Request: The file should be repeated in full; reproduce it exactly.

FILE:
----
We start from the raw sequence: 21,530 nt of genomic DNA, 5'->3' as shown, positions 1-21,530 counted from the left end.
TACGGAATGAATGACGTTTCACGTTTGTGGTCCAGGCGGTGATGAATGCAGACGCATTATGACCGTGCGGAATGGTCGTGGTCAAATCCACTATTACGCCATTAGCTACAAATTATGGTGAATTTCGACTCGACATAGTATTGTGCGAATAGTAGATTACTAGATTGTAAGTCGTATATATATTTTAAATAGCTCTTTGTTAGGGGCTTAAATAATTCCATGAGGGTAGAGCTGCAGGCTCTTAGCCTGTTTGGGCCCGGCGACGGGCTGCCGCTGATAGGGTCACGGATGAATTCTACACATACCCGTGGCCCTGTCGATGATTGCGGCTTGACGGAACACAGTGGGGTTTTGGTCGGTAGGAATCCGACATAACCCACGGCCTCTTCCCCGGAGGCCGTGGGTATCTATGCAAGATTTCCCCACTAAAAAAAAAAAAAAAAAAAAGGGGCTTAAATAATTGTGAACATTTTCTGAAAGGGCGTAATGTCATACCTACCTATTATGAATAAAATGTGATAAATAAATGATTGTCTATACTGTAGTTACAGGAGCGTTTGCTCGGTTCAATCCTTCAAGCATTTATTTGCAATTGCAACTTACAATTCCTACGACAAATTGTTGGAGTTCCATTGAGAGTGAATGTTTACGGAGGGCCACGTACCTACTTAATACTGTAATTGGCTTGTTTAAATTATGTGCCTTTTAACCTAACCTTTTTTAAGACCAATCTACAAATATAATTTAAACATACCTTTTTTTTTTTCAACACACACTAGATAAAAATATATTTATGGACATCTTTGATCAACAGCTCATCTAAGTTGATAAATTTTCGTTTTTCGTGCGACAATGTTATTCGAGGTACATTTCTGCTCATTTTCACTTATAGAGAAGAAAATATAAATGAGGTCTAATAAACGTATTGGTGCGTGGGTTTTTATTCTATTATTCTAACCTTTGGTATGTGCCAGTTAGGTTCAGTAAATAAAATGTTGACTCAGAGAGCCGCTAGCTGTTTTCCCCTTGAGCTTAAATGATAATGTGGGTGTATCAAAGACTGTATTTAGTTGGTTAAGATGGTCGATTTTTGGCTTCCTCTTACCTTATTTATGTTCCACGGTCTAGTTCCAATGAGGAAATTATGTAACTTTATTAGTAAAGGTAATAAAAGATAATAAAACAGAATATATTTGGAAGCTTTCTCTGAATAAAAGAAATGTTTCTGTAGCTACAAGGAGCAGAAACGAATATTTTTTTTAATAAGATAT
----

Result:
We start from the raw sequence: 21,530 nt of genomic DNA, 5'->3' as shown, positions 1-21,530 counted from the left end.
TACGGAATGAATGACGTTTCACGTTTGTGGTCCAGGCGGTGATGAATGCAGACGCATTATGACCGTGCGGAATGGTCGTGGTCAAATCCACTATTACGCCATTAGCTACAAATTATGGTGAATTTCGACTCGACATAGTATTGTGCGAATAGTAGATTACTAGATTGTAAGTCGTATATATATTTTAAATAGCTCTTTGTTAGGGGCTTAAATAATTCCATGAGGGTAGAGCTGCAGGCTCTTAGCCTGTTTGGGCCCGGCGACGGGCTGCCGCTGATAGGGTCACGGATGAATTCTACACATACCCGTGGCCCTGTCGATGATTGCGGCTTGACGGAACACAGTGGGGTTTTGGTCGGTAGGAATCCGACATAACCCACGGCCTCTTCCCCGGAGGCCGTGGGTATCTATGCAAGATTTCCCCACTAAAAAAAAAAAAAAAAAAAAGGGGCTTAAATAATTGTGAACATTTTCTGAAAGGGCGTAATGTCATACCTACCTATTATGAATAAAATGTGATAAATAAATGATTGTCTATACTGTAGTTACAGGAGCGTTTGCTCGGTTCAATCCTTCAAGCATTTATTTGCAATTGCAACTTACAATTCCTACGACAAATTGTTGGAGTTCCATTGAGAGTGAATGTTTACGGAGGGCCACGTACCTACTTAATACTGTAATTGGCTTGTTTAAATTATGTGCCTTTTAACCTAACCTTTTTTAAGACCAATCTACAAATATAATTTAAACATACCTTTTTTTTTTTCAACACACACTAGATAAAAATATATTTATGGACATCTTTGATCAACAGCTCATCTAAGTTGATAAATTTTCGTTTTTCGTGCGACAATGTTATTCGAGGTACATTTCTGCTCATTTTCACTTATAGAGAAGAAAATATAAATGAGGTCTAATAAACGTATTGGTGCGTGGGTTTTTATTCTATTATTCTAACCTTTGGTATGTGCCAGTTAGGTTCAGTAAATAAAATGTTGACTCAGAGAGCCGCTAGCTGTTTTCCCCTTGAGCTTAAATGATAATGTGGGTGTATCAAAGACTGTATTTAGTTGGTTAAGATGGTCGATTTTTGGCTTCCTCTTACCTTATTTATGTTCCACGGTCTAGTTCCAATGAGGAAATTATGTAACTTTATTAGTAAAGGTAATAAAAGATAATAAAACAGAATATATTTGGAAGCTTTCTCTGAATAAAAGAAATGTTTCTGTAGCTACAAGGAGCAGAAACGAATATTTTTTTTAATAAGATAT